Hill Auditorium, Ann Arbor, Michigan
THE UNIVERSITY MUSICAL SOCIETY OF THE UNIVERSITY OF MICHIGAN
Orchestre National de France
LORIN MAAZEL Conductor
Thursday Evening, March 8, 1984, at 8:30 Hill Auditorium, Ann Arbor, Michigan
Symphony No. 3 in A minor, Op. 44.......................... Rachmaninoff
Allegro moderato Adagio ma non troppo Allegro
"The Firebird" (complete ballet)................................... Stravinsky
Introduction Scene I:
Kashchei's Enchanted Garden
Appearance of the Firebird Pursued by Ivan Tsarevich
Dance of the Firebird
Ivan Tsarevich Captures the Firebird
Supplication of the Firebird
Appearance of Thirteen Enchanted Princesses
The Princesses' Game with the Golden Apples (Scherzo)
Sudden Appearance of Ivan Tsarevich
The Princesses' Khorovod (Round Dance)
Ivan Tsarevich Penetrates the Palace of Kashchei
Magic Carillon; Appearance of Kashchei's Guardian Monsters; Capture of Ivan Tsarevich
Arrival of Kashchei the Immortal; His Dialogue with Ivan Tsarevich; Intercession of the Princesses
Appearance of the Firebird
Dance of Kashchei's Retinue under the Firebird's Spell
Infernal Dance of all Kashchei's Subjects
Kashchei's Death Scene II:
Disappearance of the Palace and Dissolution of Kashchei's Enchantments; Animation of the Petrified Warriors
Deutsche Grammophon, CBS, EMI, and ADES Records.
Merrill Lynch Pierce Fenner & Smith has generously provided fiinds to defray the printing costs of this concert program and those that remain in the 1983-84 Choral Union Series.
Thirty-eighth Concert of the 105th Season 105th Annual Choral Union Series
Symphony No. 3 in A minor, Op. 44.................Sergei Rachmaninoff
Rachmaninoff began his Third Symphony in the spring of 1935, completing the first two movements that year. He wrote the final movement injune 1936 and then wrote to a friend: "Its first performance I've given, as usual, to my very favorite orchestra, in Philadelphia. How I should like you to hear this orchestra at least once!"
After appearing as piano soloist with the London Symphony Orchestra and at the Sheffield Festival, Rachmaninoff arrived in Philadelphia in time for the premiere of the Third Symphony, which took place on November 6, 1936, with Eugene Ormandy conducting The Philadelphia Orchestra. A New York Times reporter watched the composer during the performance: "During the playing of the symphony, Mr. Rachmaninoff sat in a box near the back of the auditorium, following the music intently and several times smiling at companions when the orchestra seemingly repro?duced passages just as he had intended them to be interpreted."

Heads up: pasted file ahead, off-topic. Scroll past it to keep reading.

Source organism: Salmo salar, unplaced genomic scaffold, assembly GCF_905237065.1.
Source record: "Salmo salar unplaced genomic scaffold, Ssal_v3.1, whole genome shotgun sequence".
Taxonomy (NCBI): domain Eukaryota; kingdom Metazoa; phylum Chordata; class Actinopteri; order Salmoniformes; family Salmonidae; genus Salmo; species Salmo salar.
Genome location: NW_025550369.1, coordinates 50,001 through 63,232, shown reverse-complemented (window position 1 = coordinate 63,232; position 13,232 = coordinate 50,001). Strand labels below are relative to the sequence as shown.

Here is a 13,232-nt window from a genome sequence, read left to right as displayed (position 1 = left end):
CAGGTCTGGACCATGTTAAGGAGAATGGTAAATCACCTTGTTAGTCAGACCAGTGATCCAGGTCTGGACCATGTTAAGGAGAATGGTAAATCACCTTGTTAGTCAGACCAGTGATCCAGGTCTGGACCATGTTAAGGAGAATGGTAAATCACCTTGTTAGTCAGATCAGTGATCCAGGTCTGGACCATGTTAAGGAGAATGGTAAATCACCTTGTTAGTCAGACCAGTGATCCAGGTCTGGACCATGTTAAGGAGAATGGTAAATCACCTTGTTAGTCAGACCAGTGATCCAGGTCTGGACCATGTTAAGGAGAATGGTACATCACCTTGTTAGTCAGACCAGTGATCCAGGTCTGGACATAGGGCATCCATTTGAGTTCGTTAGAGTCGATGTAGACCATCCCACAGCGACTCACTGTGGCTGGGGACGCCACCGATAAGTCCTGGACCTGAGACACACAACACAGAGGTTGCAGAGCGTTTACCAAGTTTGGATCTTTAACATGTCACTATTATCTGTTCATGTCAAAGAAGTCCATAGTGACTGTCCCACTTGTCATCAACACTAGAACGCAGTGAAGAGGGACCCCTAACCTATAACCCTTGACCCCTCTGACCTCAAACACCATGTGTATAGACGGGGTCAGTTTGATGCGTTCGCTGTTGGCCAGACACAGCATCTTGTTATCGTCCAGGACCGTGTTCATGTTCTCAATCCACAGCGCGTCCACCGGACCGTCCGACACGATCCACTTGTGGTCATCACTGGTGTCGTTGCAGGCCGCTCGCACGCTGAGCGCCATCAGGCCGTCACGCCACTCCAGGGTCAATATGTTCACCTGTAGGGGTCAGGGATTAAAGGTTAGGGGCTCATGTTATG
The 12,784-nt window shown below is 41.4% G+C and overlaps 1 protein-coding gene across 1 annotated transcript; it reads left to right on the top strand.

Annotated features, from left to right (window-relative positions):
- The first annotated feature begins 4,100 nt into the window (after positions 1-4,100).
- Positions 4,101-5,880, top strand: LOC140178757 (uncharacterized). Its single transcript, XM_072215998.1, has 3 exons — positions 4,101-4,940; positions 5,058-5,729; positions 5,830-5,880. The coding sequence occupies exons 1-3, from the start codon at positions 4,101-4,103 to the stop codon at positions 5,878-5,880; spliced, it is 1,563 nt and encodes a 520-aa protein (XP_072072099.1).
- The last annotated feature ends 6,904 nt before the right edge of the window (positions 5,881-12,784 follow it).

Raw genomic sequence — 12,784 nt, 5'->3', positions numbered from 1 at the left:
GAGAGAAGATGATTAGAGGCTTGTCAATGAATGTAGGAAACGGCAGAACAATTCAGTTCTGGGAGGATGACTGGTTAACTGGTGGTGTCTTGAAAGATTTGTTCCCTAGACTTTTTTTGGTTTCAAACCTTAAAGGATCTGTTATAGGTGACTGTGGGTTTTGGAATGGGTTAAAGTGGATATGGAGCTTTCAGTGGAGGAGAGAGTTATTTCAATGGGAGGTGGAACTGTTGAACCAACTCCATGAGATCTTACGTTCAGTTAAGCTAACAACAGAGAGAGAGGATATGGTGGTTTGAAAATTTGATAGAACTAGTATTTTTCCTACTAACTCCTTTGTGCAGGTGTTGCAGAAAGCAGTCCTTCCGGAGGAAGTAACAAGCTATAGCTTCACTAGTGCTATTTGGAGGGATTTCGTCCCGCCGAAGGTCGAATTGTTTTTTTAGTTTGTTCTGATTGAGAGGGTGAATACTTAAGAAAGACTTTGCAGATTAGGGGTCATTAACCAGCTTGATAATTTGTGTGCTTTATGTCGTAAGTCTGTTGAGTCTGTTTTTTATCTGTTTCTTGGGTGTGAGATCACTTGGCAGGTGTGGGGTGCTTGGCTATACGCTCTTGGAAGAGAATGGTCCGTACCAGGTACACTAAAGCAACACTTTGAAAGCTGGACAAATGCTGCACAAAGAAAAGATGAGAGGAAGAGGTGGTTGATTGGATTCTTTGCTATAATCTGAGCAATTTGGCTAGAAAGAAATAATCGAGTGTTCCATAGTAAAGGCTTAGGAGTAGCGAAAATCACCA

The symphony begins with four introductory bars in which a rather melancholy strain is played in unison by muted solo cello, horn, and clarinets. There is a pause; then an upward rush of strings and woodwinds above brass and percussion chords launches the movement proper. The principal subject is stated by oboes and bassoons in thirds, with an accompaniment in the second violins. The second subject, in E major, is introduced by the cclli, with an accompaniment of syncopated woodwind chords. A cantilena passage in F major for the strings rounds out the exposition. In the development section, the theme of the movement's slow introduction is recalled, and the second-violin figure that accompanied the principal subject at its first appearance is prominent. The recapitulation is followed by a coda in which the first theme again recurs, this time in the brass.
The second movement opens with an introductory horn theme above chords for harp. The chief theme of the movement is introduced by the solo violin against a background of woodwind chords. The theme is taken up by all the violins in unison. Another theme is introduced by the solo flute, with string accompaniment. The tempo quickens as a leaping triplet figure is introduced by the violins. The section culminates in a series of fortissimo ascending and descending chromatic passages. A sustained C-sharp sounds in the horn, above harp chords and muted violins trcnwlandi. The slow tempo of the opening is re-established and the movement ends Adagio.
The Finale shows that Rachmaninoff, like Verdi, could be a fluent contrapuntalist if it suited the occasion. The movement opens with an impetuous upward figure for violins and woodwinds. Violins and violas in unison introduce the chief theme. The tempo slows as another songlikc melody is heard in the strings. The tempo quickens to Allegro, then to Allegro vivace, for a very energetic fugal treatment of a subject derived from the opening violin-viola theme. Toward the end of the move?ment, the lyrical mood returns, but the ending is a full-voiced Allegro vivace.
"The Firebird"...........................................Igor Stravinsky
"Mark him well," said Diaghilev to his prima ballerina Tamara Karsavina during a rehearsal of The Firebird at the Paris Opera injune 1910. He pointed to Stravinsky: "He is a man on the eve of celebrity."
He was indeed. Twenty-eight years old, unknown outside Russia, Igor Fyodorovich Stravinsky was scarcely known even at home in St. Petersburg, save as a brilliant pupil of Rimsky-Korsakov. But he had had the good luck to have two brief orchestral pieces, Scherzo Fantastique and Fireworks, conducted by Alexander Siloti at the latter's famous orchestral concerts in St. Petersburg during the winter of 1909. In the audience was Serge Diaghilev, who was immersed in plans for a new ballet company. He was to bring together dancers, choreographers, writers, painters, and composers of the highest rank and the boldest, innovative imaginations. Diaghilev needed a composer-collaborator. His appraising ear told him that the man who had imagined Fireworks showed the kind of promise he needed. As a test, he commissioned Stravinsky to orchestrate some small pieces for the opening season of his Ballets Russes: two Chopin numbers for Fokine's ballet Les Sylphides and a Grieg piano piece for the ballet Lc Festin.